No one wants to think about death, but if one of your goals is to protect your assets for your heirs, you need to have a plan. Without an estate plan, the loved ones you leave behind could be mired in years of probate court, an expensive proposition that is the last thing most people want to endure when they’re already dealing with the loss of a spouse or parent. Today, we’re exploring the top 10 things you can do to protect your assets—and it starts with an estate plan.
1. Create and Fund a Living Trust
A living trust is a smart way to avoid probate
. It is created during your lifetime and designates a trustee to manage your estate while you are alive, keeping in mind the best interests of your beneficiaries. Then, after you die, the assets in the trust flow smoothly to your beneficiaries, avoiding probate.
A living trust can be revocable or irrevocable. Most families start with a revocable trust. With a revocable trust, you can put yourself in charge as the trustee, and make changes whenever you wish. An irrevocable living trust, on the other hand, puts the assets under the ownership of the trust itself, you will be restricted, but these trusts offer tax and liability protection planning options. The latter, however, doesn’t easily allow for changing beneficiaries, so you will definitely want to discuss your options with an estate planning attorney before making a choice one way or the other.
2. Update Your Estate Plan on a Regular Basis
To adequately protect your assets, you need to review and update your estate plan regularly. This should occur when you or your family undergoes any changes, such as marriages, divorces, births, deaths, and the like. An estate plan is only as good as you and your attorney have made it, and if it falls out of date or relevance, your assets may not be distributed according to your wishes.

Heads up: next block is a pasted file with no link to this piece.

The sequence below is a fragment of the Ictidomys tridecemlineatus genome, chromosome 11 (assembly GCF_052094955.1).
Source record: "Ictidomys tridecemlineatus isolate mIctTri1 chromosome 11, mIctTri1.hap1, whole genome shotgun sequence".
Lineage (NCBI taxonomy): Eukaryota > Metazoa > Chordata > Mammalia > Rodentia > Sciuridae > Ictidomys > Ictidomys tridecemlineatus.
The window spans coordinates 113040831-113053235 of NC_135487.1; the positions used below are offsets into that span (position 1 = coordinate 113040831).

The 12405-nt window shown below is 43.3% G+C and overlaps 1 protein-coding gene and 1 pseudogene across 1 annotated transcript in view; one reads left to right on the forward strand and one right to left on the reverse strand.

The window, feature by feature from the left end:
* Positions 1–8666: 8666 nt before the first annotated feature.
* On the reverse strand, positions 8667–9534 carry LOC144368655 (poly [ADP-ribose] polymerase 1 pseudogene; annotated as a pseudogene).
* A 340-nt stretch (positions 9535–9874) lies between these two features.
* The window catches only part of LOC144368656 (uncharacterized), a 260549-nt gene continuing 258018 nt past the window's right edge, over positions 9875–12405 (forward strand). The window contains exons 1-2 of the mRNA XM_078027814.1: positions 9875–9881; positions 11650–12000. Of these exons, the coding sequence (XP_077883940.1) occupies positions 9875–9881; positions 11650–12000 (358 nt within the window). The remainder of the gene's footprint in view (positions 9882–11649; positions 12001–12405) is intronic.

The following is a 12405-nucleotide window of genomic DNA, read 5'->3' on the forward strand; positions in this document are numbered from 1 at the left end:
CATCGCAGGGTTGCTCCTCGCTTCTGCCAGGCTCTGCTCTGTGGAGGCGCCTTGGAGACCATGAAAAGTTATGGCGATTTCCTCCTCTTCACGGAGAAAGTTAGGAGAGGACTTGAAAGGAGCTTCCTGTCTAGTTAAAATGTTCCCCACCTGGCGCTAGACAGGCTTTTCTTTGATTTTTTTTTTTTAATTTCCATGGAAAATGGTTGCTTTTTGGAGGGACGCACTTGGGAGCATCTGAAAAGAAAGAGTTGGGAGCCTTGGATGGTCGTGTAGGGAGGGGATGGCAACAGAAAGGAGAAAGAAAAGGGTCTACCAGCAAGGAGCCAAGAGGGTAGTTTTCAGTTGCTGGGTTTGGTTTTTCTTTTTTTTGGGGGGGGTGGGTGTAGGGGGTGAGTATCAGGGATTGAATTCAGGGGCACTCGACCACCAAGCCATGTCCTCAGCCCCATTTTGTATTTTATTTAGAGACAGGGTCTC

Generally speaking, you should make a plan to review your estate plan every three to five years or when you experience a major life event.
3. Speak to Family About Special Assets
Communication is a key component to a well-constructed estate plan, and to protect your assets, you’ll need to speak to your family. You may own a family business, have multiple properties, or have a child with special needs. All of these special circumstances need to be factored into your estate plan. Also, if you have a blended family and ex-spouses, you’ll want to discuss what you’d like to have happen after you’re gone so there is a smaller chance that there will be legal battles between family members or accidental disinheritances (if you don’t set things up correctly, one spouse’s family may inherit everything to the exclusion of the other’s!)
4. Don’t Add Additional Owners
As a widowed parent ages, one option they may consider is to add adult children as owners to their properties. In the here and now, it might sound like a good idea, but it could lead to personal financial ruin during your lifetime if that child mismanages the asset or decides to sell it. This can also lead to significant tax and liability consequences. The better choice is to add the properties to your trust. That way, you’ll retain oversight until your death, at which time the properties will smoothly transfer to your children.